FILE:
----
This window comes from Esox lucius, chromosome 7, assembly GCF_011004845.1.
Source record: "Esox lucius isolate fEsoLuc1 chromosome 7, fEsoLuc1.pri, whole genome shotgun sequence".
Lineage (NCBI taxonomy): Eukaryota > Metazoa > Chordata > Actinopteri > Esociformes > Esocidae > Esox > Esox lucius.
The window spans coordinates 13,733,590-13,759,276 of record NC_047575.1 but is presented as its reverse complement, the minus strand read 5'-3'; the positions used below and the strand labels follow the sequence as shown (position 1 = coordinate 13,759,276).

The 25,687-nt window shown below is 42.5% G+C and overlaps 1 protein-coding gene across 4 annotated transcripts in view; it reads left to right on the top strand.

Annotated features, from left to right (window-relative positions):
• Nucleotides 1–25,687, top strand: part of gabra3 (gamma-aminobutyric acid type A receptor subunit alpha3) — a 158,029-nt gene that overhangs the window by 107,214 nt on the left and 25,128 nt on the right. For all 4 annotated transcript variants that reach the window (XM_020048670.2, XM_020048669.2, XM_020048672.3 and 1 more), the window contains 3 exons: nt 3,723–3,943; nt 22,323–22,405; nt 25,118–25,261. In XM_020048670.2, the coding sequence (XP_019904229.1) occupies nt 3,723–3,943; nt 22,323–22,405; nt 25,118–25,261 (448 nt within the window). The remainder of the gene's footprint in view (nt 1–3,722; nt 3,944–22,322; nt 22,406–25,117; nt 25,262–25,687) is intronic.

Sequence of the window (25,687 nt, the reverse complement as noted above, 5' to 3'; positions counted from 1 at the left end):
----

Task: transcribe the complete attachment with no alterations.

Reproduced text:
This window comes from Esox lucius, chromosome 7, assembly GCF_011004845.1.
Source record: "Esox lucius isolate fEsoLuc1 chromosome 7, fEsoLuc1.pri, whole genome shotgun sequence".
Lineage (NCBI taxonomy): Eukaryota > Metazoa > Chordata > Actinopteri > Esociformes > Esocidae > Esox > Esox lucius.
The window spans coordinates 13,733,590-13,759,276 of record NC_047575.1 but is presented as its reverse complement, the minus strand read 5'-3'; the positions used below and the strand labels follow the sequence as shown (position 1 = coordinate 13,759,276).

The 25,687-nt window shown below is 42.5% G+C and overlaps 1 protein-coding gene across 4 annotated transcripts in view; it reads left to right on the top strand.

Annotated features, from left to right (window-relative positions):
• Nucleotides 1–25,687, top strand: part of gabra3 (gamma-aminobutyric acid type A receptor subunit alpha3) — a 158,029-nt gene that overhangs the window by 107,214 nt on the left and 25,128 nt on the right. For all 4 annotated transcript variants that reach the window (XM_020048670.2, XM_020048669.2, XM_020048672.3 and 1 more), the window contains 3 exons: nt 3,723–3,943; nt 22,323–22,405; nt 25,118–25,261. In XM_020048670.2, the coding sequence (XP_019904229.1) occupies nt 3,723–3,943; nt 22,323–22,405; nt 25,118–25,261 (448 nt within the window). The remainder of the gene's footprint in view (nt 1–3,722; nt 3,944–22,322; nt 22,406–25,117; nt 25,262–25,687) is intronic.

Sequence of the window (25,687 nt, the reverse complement as noted above, 5' to 3'; positions counted from 1 at the left end):